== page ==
Storage Web Digest: The Sad State of Storage Security
New Controller May Jump Start iSCSI Market ... The Sad State of Storage Security ... Disney DVDs to Self-Destruct in 48 Hours ... Gartner: Flash Memory Market Booming
Enterprise StorageNew Controller May Jump Start iSCSI Market A new price pointdriven by a higher level of chip-level integrationcan spur growth in a new market. That may be the case with an iSCSI storage networking device from iReady. Working with National Semiconductor, iReady and National engineers integrated hardware iSCSI acceleration, a full TCP/IP offload engine (TOE), Gigabit Ethernet MAC and PHY functions from National and an IPsec encryption/decryption block. Arun Taneja, a storage analyst who heads The Taneja Group, said the devices $75 price point is the number one change that this controller brings to the market. "It could serve as a kick starter for the iSCSI market," Taneja said. Taneja said several other storage IC vendors have recently come to market with iSCSI silicon but at higher prices, and usually requiring external Gigabit Ethernet PHY silicon as well.
Read the full story on:EE Times
Personal StorageDisney DVDs to Self-Destruct in 48 Hours Flexplay Technologies Inc. last week announced that Buena Vista Home Entertainment Division of The Walt Disney Company will use its flexible play DVD technology to make movies available to consumers in test markets beginning this August. The branded EZ-D media will incorporate Flexplays proprietary flexible-play technology into a standard DVD. A Flexplay-enabled DVD is similar to a conventional DVD, except that it has a 48 hour viewing window that begins when the disc is removed from its packaging. Read the full press release here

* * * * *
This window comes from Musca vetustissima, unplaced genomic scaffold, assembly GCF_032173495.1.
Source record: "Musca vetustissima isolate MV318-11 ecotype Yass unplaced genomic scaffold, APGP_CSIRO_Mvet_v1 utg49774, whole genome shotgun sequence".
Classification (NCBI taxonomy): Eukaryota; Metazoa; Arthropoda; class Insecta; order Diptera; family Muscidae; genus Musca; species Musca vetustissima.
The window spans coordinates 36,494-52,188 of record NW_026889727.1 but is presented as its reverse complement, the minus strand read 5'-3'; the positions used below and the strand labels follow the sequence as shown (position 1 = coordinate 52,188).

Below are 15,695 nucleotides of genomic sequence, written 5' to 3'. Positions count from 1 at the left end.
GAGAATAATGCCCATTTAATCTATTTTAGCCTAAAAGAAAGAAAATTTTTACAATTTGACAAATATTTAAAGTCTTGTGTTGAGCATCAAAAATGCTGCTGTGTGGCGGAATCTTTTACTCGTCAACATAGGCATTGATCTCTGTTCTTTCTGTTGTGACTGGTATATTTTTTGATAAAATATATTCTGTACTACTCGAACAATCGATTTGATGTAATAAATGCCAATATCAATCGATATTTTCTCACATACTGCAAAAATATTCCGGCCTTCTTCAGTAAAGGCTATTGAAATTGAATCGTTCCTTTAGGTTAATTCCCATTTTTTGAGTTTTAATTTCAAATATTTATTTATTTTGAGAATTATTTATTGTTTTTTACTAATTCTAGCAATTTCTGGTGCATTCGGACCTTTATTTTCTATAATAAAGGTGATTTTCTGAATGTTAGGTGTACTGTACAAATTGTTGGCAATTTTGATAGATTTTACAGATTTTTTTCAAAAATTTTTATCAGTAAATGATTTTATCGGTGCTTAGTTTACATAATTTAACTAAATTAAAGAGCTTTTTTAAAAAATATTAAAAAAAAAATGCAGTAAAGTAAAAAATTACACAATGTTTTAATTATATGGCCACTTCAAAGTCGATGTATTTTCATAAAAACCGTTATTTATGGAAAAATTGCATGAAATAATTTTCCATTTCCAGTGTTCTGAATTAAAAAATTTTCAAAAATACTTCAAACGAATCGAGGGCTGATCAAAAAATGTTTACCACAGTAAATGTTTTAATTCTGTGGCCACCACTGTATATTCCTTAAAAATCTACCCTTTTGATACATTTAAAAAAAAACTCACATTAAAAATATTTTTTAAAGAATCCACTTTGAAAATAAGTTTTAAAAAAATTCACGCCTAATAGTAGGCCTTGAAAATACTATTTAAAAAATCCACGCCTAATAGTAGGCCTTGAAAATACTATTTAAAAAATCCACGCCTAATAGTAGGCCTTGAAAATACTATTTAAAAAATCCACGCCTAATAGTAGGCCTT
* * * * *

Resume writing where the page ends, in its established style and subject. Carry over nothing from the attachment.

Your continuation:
Storage BusinessGartner: Flash Memory Market Booming Removable solid-state storage devices surged in sales during 2002, increasing nearly 73 percent over the year before, according to a report released last week by Gartner. Flash card revenue climbed 66.8 percent to almost $2 billion in 2002, up from $1.2 billion in 2001; but USB-based flash drives rose even more dramatically, posting an increase of 373 percent, rising from sales of just $36.3 million in 2001 to $135.6 million in 2002. "The flash card and USB flash drive market is price-point driven, which means that consumers will buy the maximum number of megabytes of storage that their budget will allow, so the market greatly benefited from the reduced costs associated with the adoption of advanced semiconductor device technology," semiconductor analyst Joseph Unsworth said. Read the full story on:Techweb